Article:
The Selbyville Public Library is retiring its tradition of The Haunted Library.

Every Halloween for the past 16 years, the library staff, along with a trove of volunteers, has transformed the Selbyville Public Library into a haunted attraction. The feat took months of behind the scenes work and more than 50 volunteers, and welcomed hundreds of children and their families each year.

In 2018, the Haunted Library saw more than 560 people walk through their spooky and lifelike scenes, including an intricate morgue and an indoor forest, complete with werewolves. The community loved the attraction, which was offered for free, and allowed for some extra Halloween spirit in a library location fabled to be haunted by former owner, John G. Townsend Jr.

“We are really victims of our success,” said Library Director Kelly Kline. “The attraction got so big, that we started having concerns for safety and it’s grown beyond the library’s capacity to house it.”

Kline says the tradition is one that grew since its inception in 2002 by Carrie Lubiniecki under the directorship of Lynn Massey. Over the past 16 years, the event had amazing installations in the name of good fun.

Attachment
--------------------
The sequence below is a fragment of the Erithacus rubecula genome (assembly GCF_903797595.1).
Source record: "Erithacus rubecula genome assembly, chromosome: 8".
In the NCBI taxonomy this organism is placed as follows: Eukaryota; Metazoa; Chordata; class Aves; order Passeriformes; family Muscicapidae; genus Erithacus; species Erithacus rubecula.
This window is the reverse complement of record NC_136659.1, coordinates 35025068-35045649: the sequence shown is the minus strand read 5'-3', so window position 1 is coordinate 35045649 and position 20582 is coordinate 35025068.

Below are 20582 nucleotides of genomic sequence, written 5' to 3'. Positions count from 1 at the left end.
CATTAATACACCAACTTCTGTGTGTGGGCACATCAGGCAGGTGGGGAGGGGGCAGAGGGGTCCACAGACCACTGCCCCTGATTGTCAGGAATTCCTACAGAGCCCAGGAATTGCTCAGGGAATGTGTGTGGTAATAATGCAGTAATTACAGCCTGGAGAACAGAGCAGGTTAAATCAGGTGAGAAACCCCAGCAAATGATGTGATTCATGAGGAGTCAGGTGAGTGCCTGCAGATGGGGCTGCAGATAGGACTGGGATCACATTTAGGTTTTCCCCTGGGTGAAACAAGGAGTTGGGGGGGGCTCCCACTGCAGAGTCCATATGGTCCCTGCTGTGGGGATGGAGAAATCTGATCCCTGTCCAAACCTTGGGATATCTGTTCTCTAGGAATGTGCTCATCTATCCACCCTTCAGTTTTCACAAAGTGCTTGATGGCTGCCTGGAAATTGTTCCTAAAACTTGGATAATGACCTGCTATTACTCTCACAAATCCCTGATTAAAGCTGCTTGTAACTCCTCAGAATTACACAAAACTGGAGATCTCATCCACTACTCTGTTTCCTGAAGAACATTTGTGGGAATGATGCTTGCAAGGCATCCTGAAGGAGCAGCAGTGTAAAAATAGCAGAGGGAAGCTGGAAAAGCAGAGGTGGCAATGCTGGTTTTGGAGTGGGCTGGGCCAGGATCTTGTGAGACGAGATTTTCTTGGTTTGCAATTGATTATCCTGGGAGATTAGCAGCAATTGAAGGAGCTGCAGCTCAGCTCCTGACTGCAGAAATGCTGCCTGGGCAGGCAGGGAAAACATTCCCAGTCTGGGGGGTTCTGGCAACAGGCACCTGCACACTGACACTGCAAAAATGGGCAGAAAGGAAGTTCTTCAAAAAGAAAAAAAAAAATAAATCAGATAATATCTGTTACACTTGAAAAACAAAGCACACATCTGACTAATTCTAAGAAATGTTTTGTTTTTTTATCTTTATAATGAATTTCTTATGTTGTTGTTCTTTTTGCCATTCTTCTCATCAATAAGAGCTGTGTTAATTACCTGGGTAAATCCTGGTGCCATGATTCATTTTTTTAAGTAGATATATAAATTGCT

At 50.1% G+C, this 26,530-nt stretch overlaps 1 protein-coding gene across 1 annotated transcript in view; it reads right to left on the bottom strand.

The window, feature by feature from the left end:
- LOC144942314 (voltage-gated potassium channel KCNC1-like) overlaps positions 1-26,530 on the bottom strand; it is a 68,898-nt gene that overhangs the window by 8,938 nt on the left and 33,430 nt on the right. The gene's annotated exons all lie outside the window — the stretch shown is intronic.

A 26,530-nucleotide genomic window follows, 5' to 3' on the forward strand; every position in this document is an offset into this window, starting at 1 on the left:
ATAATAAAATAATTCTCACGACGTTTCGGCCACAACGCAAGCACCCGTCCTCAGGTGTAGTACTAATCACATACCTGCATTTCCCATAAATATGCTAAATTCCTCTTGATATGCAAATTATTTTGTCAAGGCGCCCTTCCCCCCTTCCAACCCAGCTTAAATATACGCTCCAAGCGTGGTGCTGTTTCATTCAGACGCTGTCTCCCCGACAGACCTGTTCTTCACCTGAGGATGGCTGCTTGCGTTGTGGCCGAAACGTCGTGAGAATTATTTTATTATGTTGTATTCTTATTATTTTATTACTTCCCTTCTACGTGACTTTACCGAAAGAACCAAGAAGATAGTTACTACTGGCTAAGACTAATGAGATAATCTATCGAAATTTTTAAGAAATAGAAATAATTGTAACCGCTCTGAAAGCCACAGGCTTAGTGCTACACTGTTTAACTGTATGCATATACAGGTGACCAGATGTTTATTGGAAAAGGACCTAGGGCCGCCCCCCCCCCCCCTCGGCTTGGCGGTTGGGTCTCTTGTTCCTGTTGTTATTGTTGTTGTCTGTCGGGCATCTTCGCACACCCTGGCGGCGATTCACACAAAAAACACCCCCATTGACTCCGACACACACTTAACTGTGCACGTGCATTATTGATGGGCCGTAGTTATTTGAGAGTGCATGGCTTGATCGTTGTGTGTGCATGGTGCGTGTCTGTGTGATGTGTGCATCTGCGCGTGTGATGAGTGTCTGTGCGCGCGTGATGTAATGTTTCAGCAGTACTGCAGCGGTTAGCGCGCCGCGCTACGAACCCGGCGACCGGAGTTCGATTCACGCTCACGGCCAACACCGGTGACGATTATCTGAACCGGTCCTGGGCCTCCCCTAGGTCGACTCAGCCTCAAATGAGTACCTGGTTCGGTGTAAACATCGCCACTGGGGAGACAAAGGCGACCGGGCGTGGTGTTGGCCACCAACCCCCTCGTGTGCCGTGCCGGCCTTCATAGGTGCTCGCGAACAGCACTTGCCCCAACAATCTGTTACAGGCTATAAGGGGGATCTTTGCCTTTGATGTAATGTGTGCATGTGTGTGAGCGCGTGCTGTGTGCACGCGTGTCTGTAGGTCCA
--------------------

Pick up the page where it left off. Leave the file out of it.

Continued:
The sets were always evolving and becoming more elaborate, much of it the work of Josh Vickers and other volunteers who dedicated countless weekend hours, often beginning as early as July, to make the one-night-only event better each and every year.

Last year included a “squeeze room” which was an aisle of the library where inflated tarps were built in so people had to squeeze through the entire space. The engineering required properly venting the blowers so they would produce and hold just enough air as people squished through them. Sometimes simple ideas produced scares, too. One year, a man concealed in a body bag quickly sat up as people exited, causing patrons to run out the door sometimes laughing, sometimes screaming.

“There are so many people who have been involved with the Haunted Library over the years who deserve recognition,” said Kline. The Purnell and Vickers families have been long-term volunteers. The Selbyville Police Department also played an integral role in safety by providing an officer on-site for the event for the past three years.

This Halloween, Kline and her staff will hand out candy and free books to trick-or-treaters.

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